So, maybe the only time and place to talk about it, is when she seems to be in a good emotional state, and in advance of the need. IOW, next time you plan a vacation have the discussion with her about sex on vacation. Don't bring up the past, just the future. "Honey, we'll be gone for two weeks. To me "vacation" means that we indulge ourselves, special meals, special drinks, special scenery, special sex. I want to get the kids an adjoining hotel room for these three nights, and I want to have sex on each of those nights. Would you agree to that? It will mean so much to me!"
This is not calling her bad, or defective. It's presenting a want, with plenty of notice, and asking her. That's respectful and (I think) not pushy.
But it's fair to negotiate it ahead of time isn't it? Let the discussion, and any "conflict" be before the vacation, not on the vacation.
If she says "I don't know. We'll just have to wait and see." Then if you bring it up far enough in advance you could consider countering with "No honey. I'd really like to settle this now please. It would mean a lot to me. I can never enjoy our vacations because sex is a wild-card in my mind and I get so disappointed that I don't have good memories of our vacations together. All I can remember is the disappointment. I'm respectfully asking you for this discussion now. IMO it is no more difficult to agree to schedule 3 nights of sex on vacation than it is to agree ahead of time to schedule to see Aunt Martha in Little Rock."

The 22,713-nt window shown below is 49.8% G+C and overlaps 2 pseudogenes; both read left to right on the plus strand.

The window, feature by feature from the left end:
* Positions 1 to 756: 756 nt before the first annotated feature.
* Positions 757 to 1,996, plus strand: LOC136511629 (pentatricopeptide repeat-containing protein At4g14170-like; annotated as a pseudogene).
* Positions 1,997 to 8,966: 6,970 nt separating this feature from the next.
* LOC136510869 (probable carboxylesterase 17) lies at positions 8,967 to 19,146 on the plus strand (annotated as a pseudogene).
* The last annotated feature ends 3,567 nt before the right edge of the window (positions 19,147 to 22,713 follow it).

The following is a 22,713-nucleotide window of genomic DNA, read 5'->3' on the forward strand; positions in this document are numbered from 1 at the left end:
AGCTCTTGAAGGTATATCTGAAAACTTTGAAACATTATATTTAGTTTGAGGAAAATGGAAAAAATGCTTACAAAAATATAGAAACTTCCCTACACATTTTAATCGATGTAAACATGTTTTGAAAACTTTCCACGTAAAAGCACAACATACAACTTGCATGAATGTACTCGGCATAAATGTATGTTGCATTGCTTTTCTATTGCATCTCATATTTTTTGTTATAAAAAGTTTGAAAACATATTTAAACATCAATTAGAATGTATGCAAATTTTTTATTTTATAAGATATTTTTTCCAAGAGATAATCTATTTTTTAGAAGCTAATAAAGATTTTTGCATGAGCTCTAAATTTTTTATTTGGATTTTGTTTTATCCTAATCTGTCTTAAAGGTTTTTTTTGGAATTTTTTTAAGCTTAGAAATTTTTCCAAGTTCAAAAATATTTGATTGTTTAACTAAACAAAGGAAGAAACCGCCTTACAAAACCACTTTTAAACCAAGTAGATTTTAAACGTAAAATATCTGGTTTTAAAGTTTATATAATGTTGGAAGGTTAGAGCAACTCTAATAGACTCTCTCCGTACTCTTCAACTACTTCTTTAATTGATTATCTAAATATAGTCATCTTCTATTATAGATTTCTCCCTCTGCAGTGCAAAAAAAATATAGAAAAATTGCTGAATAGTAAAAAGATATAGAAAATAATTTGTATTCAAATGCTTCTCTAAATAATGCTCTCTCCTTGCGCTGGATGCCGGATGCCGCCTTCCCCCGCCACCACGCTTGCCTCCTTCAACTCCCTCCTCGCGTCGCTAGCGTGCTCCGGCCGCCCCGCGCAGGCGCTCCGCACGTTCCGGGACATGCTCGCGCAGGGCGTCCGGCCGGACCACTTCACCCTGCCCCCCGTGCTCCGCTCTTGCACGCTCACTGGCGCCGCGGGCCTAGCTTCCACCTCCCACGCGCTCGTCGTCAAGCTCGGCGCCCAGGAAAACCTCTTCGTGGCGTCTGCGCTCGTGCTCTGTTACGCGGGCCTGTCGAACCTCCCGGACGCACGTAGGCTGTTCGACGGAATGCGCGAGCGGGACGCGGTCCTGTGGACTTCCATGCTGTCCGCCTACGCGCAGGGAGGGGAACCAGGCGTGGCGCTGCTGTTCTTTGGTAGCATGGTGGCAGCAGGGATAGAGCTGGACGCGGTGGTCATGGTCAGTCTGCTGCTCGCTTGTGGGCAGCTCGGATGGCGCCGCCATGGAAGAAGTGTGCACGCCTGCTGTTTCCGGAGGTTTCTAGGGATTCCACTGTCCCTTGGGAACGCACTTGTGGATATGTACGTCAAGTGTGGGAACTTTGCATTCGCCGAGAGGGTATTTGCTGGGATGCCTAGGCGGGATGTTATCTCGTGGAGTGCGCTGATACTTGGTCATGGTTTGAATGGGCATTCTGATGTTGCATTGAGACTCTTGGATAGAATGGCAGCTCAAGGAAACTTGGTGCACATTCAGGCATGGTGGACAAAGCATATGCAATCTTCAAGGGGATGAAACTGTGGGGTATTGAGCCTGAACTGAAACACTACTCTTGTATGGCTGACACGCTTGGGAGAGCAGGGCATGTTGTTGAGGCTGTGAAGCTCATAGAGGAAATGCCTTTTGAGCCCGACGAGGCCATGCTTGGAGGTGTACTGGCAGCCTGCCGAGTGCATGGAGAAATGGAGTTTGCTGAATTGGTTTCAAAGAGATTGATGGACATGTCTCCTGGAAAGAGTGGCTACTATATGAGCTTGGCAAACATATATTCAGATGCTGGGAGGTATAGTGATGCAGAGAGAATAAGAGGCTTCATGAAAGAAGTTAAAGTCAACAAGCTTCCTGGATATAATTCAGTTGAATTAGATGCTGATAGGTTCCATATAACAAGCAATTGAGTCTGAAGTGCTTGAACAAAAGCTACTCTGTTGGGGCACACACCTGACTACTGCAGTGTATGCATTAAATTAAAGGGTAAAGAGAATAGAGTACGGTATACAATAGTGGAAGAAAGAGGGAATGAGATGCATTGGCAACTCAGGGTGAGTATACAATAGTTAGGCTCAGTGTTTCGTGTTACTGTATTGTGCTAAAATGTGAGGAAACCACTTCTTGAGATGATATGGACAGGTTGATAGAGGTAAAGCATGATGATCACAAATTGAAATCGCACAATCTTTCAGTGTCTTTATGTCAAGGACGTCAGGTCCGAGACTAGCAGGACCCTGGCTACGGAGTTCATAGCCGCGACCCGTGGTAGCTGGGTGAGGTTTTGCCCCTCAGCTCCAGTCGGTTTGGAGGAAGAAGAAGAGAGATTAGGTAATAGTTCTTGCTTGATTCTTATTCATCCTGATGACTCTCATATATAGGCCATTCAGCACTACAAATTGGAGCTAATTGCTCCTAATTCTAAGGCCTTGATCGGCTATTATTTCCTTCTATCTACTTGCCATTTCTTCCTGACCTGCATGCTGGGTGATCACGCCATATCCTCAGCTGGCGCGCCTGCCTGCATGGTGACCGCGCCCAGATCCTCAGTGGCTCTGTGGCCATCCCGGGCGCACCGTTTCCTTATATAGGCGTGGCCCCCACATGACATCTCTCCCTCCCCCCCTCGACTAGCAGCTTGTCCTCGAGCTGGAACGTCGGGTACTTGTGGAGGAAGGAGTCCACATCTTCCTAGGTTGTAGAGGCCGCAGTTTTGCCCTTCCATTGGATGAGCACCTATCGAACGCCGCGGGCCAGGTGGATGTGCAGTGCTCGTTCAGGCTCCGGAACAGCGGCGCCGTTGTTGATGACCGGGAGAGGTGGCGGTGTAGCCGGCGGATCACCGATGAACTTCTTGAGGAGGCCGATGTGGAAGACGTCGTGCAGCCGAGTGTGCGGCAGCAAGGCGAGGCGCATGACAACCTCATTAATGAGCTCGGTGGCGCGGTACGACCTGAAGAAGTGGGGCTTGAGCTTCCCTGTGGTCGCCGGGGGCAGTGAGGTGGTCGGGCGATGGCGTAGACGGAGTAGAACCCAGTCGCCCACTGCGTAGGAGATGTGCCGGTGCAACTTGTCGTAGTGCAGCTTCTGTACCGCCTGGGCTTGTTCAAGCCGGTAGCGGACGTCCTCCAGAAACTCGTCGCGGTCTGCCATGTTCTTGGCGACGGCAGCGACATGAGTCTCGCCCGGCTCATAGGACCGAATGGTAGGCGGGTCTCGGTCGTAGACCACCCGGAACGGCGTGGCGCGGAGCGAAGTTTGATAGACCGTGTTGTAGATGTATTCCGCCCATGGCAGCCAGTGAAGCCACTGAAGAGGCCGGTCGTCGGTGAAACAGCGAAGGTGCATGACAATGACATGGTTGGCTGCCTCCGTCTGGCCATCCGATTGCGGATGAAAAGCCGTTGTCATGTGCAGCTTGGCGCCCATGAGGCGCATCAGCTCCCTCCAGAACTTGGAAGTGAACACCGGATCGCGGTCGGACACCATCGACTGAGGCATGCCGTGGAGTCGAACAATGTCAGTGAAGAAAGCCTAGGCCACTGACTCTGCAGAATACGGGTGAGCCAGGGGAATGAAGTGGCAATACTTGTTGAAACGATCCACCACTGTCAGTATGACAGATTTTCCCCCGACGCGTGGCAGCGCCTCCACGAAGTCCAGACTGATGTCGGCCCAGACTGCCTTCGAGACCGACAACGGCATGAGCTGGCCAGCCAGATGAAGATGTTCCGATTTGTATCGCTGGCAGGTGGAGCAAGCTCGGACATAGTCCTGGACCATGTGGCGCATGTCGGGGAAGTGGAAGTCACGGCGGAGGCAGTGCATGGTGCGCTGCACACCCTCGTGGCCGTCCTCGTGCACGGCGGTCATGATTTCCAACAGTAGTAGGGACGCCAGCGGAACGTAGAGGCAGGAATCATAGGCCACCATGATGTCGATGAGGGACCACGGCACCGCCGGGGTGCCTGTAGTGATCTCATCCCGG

Job29Man wrote:Can you and your wife talk? For an hour on the couch without yelling, sarcasm, bitterness? Just getting issues on the table, finding compromise, etc.
This is a great question. This "sit on the couch together and talk without yelling, sarcasm, or bitterness" is what I call "normal" behavior. Then I'm always contradicted by people who say "It's not common." And I respond "I never said 'normal' is the same as common." In fact "normal" means functional, not broken, customary. And then people retort, "but not in THIS society today!" To which I say "Stop watching Daytime TV and stop watching Reality TV, YouTube, and Social Media. And stop thinking that the society you grew up in is the sum total of human civilization. The fact that the past 30 years has produced a generation of dysfunctionality does not mean that "Disfunctional is the New Normal."